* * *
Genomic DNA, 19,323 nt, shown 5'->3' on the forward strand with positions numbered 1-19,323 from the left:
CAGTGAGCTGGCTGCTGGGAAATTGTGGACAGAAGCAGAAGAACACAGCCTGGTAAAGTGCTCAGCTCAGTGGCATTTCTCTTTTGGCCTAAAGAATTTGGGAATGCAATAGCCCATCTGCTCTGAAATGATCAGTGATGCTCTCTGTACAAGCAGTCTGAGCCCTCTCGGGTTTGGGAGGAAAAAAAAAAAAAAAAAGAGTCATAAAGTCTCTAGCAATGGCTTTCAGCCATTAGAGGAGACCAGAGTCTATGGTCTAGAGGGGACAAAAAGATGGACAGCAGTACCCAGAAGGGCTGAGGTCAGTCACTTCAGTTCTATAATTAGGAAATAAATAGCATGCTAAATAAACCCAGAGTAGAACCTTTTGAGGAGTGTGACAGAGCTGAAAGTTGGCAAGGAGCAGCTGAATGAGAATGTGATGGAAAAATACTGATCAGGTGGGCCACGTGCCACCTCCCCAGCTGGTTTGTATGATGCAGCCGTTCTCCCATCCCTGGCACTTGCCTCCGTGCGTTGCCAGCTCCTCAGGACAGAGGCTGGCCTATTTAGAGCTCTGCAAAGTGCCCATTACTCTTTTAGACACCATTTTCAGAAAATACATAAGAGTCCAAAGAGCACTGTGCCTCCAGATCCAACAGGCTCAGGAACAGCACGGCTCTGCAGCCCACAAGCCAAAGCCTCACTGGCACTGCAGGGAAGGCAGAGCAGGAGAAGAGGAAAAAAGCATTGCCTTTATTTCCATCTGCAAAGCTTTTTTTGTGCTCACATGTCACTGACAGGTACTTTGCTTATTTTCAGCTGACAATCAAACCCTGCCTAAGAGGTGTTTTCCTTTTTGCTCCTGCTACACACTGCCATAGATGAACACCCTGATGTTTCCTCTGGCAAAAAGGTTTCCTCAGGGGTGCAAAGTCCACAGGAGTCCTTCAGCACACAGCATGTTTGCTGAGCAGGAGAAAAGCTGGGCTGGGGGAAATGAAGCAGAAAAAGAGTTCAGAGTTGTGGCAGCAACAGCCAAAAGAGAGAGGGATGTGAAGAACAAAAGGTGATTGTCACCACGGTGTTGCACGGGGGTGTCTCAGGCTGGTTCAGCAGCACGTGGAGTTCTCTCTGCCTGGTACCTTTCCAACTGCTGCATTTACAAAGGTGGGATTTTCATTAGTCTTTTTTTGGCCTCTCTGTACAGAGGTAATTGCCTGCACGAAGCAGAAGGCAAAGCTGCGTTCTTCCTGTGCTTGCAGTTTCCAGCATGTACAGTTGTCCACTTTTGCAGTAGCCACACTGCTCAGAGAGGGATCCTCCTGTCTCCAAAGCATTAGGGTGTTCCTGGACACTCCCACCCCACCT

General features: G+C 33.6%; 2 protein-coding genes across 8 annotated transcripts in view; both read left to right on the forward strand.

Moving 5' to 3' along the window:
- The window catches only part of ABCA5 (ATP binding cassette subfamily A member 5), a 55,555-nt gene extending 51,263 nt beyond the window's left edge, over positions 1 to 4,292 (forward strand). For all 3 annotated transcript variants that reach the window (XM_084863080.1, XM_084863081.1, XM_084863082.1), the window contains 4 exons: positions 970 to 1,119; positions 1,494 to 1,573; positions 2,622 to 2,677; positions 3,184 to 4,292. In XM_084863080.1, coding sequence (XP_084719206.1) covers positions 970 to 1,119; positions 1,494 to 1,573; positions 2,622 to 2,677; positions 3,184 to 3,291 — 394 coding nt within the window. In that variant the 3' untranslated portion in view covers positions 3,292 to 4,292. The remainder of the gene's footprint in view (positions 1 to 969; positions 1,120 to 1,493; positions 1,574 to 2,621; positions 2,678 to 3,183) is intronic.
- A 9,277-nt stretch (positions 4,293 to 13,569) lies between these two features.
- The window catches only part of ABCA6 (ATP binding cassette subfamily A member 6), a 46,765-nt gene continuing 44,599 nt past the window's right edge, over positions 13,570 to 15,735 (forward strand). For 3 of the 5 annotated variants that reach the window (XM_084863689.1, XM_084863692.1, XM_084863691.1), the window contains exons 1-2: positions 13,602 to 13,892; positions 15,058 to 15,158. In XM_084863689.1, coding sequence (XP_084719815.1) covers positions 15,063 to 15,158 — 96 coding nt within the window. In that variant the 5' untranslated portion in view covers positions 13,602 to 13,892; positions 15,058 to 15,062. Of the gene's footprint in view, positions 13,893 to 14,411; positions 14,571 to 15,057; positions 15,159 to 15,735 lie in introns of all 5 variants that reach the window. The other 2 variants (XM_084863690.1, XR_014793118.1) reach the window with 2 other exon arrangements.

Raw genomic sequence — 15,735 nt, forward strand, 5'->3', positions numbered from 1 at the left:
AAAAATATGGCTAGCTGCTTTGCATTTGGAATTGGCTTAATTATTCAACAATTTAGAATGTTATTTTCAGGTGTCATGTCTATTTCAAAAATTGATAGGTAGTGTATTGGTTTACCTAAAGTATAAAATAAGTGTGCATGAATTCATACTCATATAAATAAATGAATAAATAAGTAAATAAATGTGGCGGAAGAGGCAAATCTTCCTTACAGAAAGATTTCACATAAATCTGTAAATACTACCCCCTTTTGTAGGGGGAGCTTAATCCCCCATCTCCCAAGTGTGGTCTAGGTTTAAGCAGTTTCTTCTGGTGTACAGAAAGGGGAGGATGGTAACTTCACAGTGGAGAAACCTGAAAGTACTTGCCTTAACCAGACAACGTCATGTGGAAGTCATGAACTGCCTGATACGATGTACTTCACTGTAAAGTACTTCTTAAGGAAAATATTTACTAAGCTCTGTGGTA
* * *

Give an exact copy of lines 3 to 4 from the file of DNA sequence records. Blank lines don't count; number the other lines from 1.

General features: G+C 33.6%; 2 protein-coding genes across 8 annotated transcripts in view; both read left to right on the forward strand.

Moving 5' to 3' along the window: